2. Lay out the paper so you can see where it will end up and how large it will be.
  3. roll each piece of tissue paper individually on a cardboard tube. You don't want to do two pieces at a time because it will cause bubbles in the layers and you DON'T want bubbles.
  4. Pour out some of your MC glue onto the glass or other surface you are using. I end up measuring mine and generally 1/2 cup does the job for 3-4 sheets. This stuff is like gold to me so I try to use as much as I can sparingly.
  5. You only need to brush on a thin layer on your surface, then immediately roll the tissue onto the surface with MC glue on it. Make sure to apply pressure to stretch and press the paper down so it doesn't have many bubbles.
  6. Apply another sheet on top of that one if you want two-tissue paper thickness.

Then just keep up that pattern until you have the desired paper thickness. MC glue + tissue paper + MC glue + tissue paper.

Make sure to thin out any and all bubbles as best you can, but don't get annoyed if you can't, most of them disappear while it dries.

The general and most useful thickness is two-tissue, but if you are folding a very complex model, one tissue is very helpful. Sometimes you can use three-tissue as well.

Step 4: Enjoy Watching It Dry

After you have gotten as many bubbles as you can out, simply apply any other layers you want and wait for it to dry.

As I stated earlier bubbles are not something we want, but sometimes they are. For example if you want a more rough or textured look, when the bubbles dry they create a very unique almost earthy texture to the paper. But for the most part avoid bubbles ;)

Another item to mention is if you get holes. It does happen and I even had it happen to me. It is not the end of the world so don't freak out. This is a technique and, as with all techniques, it takes time and patience to conquer it. If it is the first layer when you put a layer on top of the hole it will disappear. Also you can create a two toned pattern by deliberately making holes and putting a different color on top. When it dries that color will be the one to show through the other.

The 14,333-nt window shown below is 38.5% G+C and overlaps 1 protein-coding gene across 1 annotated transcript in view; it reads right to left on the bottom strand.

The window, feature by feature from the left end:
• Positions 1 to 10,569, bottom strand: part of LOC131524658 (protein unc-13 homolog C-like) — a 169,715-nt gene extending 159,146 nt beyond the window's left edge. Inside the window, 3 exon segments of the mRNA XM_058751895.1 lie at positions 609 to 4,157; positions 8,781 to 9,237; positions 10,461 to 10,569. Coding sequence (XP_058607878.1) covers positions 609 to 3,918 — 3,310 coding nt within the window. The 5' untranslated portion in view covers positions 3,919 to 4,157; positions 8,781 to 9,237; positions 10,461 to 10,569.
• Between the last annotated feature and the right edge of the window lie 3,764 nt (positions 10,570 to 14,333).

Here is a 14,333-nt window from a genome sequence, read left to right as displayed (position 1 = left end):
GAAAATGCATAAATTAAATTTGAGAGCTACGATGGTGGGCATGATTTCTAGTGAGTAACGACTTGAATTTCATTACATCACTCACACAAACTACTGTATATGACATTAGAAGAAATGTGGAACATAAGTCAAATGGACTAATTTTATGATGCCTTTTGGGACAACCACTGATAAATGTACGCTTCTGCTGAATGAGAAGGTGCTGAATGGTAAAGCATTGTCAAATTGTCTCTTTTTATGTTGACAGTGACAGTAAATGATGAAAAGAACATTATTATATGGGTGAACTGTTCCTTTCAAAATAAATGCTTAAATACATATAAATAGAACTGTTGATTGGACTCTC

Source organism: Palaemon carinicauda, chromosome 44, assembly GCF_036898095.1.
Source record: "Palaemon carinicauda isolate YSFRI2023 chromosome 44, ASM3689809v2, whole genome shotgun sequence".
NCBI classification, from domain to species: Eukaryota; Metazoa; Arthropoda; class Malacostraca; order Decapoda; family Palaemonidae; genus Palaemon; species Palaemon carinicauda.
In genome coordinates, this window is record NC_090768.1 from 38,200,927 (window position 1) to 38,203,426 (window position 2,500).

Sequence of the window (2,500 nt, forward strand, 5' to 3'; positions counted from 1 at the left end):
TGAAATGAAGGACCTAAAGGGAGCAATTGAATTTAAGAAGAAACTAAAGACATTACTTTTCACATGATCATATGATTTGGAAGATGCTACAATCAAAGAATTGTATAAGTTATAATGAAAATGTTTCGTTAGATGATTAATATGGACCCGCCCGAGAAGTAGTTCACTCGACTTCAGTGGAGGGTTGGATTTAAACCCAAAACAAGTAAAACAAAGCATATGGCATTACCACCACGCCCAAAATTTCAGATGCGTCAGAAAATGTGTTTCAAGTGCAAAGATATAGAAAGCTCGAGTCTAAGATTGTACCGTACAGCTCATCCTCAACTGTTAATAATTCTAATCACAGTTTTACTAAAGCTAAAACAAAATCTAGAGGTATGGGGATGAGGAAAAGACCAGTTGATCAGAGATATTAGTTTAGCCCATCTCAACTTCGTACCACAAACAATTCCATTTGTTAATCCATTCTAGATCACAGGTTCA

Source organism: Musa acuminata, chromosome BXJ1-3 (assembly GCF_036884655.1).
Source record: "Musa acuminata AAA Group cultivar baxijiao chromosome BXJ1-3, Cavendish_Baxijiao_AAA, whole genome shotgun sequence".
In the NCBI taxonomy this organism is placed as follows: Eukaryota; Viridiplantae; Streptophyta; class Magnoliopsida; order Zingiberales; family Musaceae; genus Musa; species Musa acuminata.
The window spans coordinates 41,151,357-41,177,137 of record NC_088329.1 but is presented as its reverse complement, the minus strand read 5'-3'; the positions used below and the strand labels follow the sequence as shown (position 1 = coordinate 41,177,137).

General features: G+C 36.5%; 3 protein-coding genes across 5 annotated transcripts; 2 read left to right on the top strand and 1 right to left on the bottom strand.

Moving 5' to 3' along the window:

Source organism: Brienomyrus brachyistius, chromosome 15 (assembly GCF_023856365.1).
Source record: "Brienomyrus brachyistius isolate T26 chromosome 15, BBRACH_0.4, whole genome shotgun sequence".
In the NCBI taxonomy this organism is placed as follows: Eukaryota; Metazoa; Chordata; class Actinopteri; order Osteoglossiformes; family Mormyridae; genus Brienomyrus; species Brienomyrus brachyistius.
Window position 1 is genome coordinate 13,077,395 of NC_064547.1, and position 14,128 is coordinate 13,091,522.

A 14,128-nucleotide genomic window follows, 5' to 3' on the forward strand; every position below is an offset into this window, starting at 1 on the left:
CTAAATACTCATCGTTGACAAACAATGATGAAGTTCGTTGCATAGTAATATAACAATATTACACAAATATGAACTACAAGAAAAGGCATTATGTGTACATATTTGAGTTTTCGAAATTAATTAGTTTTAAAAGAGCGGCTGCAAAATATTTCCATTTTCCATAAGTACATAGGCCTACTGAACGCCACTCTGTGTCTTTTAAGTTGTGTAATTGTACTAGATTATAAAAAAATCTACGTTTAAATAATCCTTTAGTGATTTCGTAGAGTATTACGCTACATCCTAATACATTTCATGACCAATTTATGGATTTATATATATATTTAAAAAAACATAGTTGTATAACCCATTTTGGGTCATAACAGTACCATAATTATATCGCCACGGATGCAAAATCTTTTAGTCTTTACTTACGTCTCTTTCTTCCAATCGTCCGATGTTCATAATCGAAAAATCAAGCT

Step 5: While It Is Drying Experiment

As you can see from my images I used a third sheet to one, cover up the hole and two, experiment!

Try new things with this technique. There are numberless ways to make textures, colors, and blends with this paper. You can paint on it too which is fun. I did a little shell texture making with a fourth layer just to see how it would hold up.

There are others that blend the paper dyes together with a technique and I, again, love mixing paint with the MC glue and making my own designed paper.

You can add wind and a fan to make the paper dry faster, but it will be weaker in areas so I like to wait the whole time.

Have fun with it and enjoy making your own perfectly thin and crisp Origami paper.

Step 6: Get Folding!

Now that you have incredible paper cut it to square and get folding.

Just a simple tip with cutting this paper:

Make sure to cut all edges before cutting a square. Even if they were perfectly square pieces of tissue paper they have now been soaked and therefore stretched. So be sure to cut any edge first then, to get the perfect square, cut all three edges to make a rectangle, then take the edge and fold it at a diagonal to make a square and cut that. It is trickier to cut a square then you would think. But it is so rewarding to peel this paper of your surface and feel how crisp it is.

peel it slowly so it doesn't rip if it is still wet and you didn't notice (it happens).

I attached a picture of a goat fish by Robert J. Lang that I folded with this exact paper from this instructable. The other T-Rex model is with a piece of white tissue that I painted to demonstrate how it looks when you paint the paper. I love it!

Good Luck